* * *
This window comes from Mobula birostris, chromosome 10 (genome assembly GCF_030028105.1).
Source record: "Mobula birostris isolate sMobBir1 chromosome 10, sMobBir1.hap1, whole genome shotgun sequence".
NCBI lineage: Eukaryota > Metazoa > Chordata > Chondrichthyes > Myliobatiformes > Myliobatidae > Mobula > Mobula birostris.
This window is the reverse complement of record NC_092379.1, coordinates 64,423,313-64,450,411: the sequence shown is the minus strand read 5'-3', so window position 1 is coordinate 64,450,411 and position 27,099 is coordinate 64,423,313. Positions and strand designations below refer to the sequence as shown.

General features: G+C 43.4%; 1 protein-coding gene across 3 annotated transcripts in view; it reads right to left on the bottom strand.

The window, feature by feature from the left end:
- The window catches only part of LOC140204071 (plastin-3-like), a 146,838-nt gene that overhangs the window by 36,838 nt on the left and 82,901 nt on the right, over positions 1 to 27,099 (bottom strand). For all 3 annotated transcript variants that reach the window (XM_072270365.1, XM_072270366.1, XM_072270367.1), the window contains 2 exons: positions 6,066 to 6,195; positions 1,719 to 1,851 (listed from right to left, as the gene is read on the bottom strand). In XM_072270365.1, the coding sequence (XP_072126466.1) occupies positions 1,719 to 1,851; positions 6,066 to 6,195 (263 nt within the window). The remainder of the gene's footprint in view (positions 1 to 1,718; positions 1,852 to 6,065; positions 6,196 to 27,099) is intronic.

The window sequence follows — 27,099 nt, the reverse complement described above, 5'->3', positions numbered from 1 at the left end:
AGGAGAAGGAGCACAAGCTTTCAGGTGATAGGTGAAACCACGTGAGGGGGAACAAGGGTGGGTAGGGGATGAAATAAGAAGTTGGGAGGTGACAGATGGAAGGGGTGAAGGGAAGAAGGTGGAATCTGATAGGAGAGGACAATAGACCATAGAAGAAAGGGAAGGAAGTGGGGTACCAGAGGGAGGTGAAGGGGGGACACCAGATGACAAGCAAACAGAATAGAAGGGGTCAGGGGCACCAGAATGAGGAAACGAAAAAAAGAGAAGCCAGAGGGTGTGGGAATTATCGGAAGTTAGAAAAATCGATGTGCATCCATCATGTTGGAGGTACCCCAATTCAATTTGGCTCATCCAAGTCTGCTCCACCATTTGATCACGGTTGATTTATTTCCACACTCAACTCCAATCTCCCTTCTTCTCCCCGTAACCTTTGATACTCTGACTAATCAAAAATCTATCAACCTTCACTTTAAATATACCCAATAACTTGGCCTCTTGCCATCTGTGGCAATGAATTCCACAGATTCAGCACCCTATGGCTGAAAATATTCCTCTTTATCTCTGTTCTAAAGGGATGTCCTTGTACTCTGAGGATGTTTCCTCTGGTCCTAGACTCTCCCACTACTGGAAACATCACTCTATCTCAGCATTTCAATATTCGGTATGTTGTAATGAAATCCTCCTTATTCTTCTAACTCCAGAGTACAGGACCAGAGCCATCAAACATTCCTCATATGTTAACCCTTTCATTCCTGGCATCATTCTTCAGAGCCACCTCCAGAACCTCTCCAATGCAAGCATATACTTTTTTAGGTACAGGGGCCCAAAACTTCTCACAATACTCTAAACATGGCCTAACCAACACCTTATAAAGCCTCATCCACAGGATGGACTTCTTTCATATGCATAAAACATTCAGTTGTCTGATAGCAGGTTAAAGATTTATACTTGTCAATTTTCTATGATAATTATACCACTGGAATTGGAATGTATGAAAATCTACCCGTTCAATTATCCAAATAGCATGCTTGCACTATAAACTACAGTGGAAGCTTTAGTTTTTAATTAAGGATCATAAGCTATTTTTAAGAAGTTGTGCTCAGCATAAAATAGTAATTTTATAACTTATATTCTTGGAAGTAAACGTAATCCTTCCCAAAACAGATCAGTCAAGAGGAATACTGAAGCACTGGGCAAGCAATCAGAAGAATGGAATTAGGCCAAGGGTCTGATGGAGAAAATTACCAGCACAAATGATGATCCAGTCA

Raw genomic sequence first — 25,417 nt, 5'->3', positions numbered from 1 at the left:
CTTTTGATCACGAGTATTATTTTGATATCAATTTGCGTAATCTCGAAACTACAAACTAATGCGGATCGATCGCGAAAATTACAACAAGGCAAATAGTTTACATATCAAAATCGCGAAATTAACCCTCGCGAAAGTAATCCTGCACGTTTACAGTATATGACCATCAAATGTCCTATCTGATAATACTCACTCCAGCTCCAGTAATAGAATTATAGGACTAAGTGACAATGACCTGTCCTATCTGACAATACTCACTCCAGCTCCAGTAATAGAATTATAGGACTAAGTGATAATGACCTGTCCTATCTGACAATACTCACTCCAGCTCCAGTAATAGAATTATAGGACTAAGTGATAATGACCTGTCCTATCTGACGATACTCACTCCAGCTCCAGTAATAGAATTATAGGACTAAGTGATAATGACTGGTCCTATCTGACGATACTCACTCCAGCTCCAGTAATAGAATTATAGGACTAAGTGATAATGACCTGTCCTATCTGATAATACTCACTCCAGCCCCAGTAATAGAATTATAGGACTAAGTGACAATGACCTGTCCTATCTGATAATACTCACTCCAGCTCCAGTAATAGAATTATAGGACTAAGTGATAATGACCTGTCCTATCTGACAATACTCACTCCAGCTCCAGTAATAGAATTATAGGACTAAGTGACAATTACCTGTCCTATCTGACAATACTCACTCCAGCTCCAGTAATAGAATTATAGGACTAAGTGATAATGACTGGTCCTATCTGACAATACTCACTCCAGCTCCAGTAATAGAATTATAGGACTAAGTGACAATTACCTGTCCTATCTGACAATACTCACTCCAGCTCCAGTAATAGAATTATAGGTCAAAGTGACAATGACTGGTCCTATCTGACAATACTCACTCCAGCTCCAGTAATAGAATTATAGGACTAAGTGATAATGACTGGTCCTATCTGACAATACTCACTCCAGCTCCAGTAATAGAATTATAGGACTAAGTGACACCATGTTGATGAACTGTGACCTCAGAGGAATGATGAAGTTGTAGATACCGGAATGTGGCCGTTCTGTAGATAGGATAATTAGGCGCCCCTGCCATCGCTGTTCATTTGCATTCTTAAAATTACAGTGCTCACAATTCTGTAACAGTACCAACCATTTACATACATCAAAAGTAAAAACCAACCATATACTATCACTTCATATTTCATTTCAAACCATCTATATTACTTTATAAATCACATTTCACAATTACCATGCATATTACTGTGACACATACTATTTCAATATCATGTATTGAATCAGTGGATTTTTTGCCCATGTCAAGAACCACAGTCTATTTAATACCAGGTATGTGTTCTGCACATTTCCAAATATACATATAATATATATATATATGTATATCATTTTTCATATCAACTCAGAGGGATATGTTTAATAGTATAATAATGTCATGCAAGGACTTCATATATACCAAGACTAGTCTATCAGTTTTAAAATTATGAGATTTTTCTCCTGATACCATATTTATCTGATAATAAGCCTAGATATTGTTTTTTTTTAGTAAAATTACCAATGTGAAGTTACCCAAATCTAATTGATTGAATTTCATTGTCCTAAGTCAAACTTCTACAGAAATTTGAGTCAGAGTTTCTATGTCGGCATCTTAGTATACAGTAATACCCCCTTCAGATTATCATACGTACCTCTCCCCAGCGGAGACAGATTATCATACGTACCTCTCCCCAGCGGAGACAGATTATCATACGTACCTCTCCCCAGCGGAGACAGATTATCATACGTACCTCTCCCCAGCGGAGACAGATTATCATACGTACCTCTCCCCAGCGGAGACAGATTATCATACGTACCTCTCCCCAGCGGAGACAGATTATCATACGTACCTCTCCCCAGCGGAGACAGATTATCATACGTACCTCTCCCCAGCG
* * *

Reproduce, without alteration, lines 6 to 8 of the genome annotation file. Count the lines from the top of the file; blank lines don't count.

The window, feature by feature from the left end:
- The window catches only part of LOC140204071 (plastin-3-like), a 146,838-nt gene that overhangs the window by 36,838 nt on the left and 82,901 nt on the right, over positions 1 to 27,099 (bottom strand). For all 3 annotated transcript variants that reach the window (XM_072270365.1, XM_072270366.1, XM_072270367.1), the window contains 2 exons: positions 6,066 to 6,195; positions 1,719 to 1,851 (listed from right to left, as the gene is read on the bottom strand). In XM_072270365.1, the coding sequence (XP_072126466.1) occupies positions 1,719 to 1,851; positions 6,066 to 6,195 (263 nt within the window). The remainder of the gene's footprint in view (positions 1 to 1,718; positions 1,852 to 6,065; positions 6,196 to 27,099) is intronic.

The window sequence follows — 27,099 nt, the reverse complement described above, 5'->3', positions numbered from 1 at the left end: